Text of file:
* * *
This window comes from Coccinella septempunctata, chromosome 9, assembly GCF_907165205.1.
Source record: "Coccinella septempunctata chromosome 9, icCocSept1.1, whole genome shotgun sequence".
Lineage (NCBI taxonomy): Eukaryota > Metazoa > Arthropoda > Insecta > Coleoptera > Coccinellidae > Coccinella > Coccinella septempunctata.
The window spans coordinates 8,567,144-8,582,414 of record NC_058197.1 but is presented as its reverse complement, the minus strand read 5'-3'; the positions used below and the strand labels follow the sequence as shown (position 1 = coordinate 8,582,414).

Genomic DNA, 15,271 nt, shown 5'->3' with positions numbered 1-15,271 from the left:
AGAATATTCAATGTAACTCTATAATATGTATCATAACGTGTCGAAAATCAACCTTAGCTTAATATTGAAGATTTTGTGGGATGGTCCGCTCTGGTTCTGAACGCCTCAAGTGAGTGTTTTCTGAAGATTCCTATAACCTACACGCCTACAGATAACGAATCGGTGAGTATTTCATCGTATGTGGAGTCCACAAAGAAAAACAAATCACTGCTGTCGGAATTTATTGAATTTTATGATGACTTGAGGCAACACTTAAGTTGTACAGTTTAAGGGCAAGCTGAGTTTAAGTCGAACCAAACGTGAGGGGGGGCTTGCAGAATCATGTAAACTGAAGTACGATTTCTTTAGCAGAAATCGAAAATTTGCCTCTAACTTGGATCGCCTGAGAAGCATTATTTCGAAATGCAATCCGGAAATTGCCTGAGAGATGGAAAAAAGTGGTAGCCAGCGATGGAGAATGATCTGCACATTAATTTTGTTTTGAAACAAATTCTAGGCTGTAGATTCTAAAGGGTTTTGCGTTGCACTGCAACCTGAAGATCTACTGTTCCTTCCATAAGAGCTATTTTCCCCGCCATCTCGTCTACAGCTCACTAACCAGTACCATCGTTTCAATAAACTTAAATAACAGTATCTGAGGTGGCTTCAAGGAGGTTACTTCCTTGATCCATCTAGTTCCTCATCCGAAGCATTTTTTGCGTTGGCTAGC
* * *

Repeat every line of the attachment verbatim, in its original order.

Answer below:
This window comes from Coccinella septempunctata, chromosome 9, assembly GCF_907165205.1.
Source record: "Coccinella septempunctata chromosome 9, icCocSept1.1, whole genome shotgun sequence".
Lineage (NCBI taxonomy): Eukaryota > Metazoa > Arthropoda > Insecta > Coleoptera > Coccinellidae > Coccinella > Coccinella septempunctata.
The window spans coordinates 8,567,144-8,582,414 of record NC_058197.1 but is presented as its reverse complement, the minus strand read 5'-3'; the positions used below and the strand labels follow the sequence as shown (position 1 = coordinate 8,582,414).

Genomic DNA, 15,271 nt, shown 5'->3' with positions numbered 1-15,271 from the left:
AGAATATTCAATGTAACTCTATAATATGTATCATAACGTGTCGAAAATCAACCTTAGCTTAATATTGAAGATTTTGTGGGATGGTCCGCTCTGGTTCTGAACGCCTCAAGTGAGTGTTTTCTGAAGATTCCTATAACCTACACGCCTACAGATAACGAATCGGTGAGTATTTCATCGTATGTGGAGTCCACAAAGAAAAACAAATCACTGCTGTCGGAATTTATTGAATTTTATGATGACTTGAGGCAACACTTAAGTTGTACAGTTTAAGGGCAAGCTGAGTTTAAGTCGAACCAAACGTGAGGGGGGGCTTGCAGAATCATGTAAACTGAAGTACGATTTCTTTAGCAGAAATCGAAAATTTGCCTCTAACTTGGATCGCCTGAGAAGCATTATTTCGAAATGCAATCCGGAAATTGCCTGAGAGATGGAAAAAAGTGGTAGCCAGCGATGGAGAATGATCTGCACATTAATTTTGTTTTGAAACAAATTCTAGGCTGTAGATTCTAAAGGGTTTTGCGTTGCACTGCAACCTGAAGATCTACTGTTCCTTCCATAAGAGCTATTTTCCCCGCCATCTCGTCTACAGCTCACTAACCAGTACCATCGTTTCAATAAACTTAAATAACAGTATCTGAGGTGGCTTCAAGGAGGTTACTTCCTTGATCCATCTAGTTCCTCATCCGAAGCATTTTTTGCGTTGGCTAGC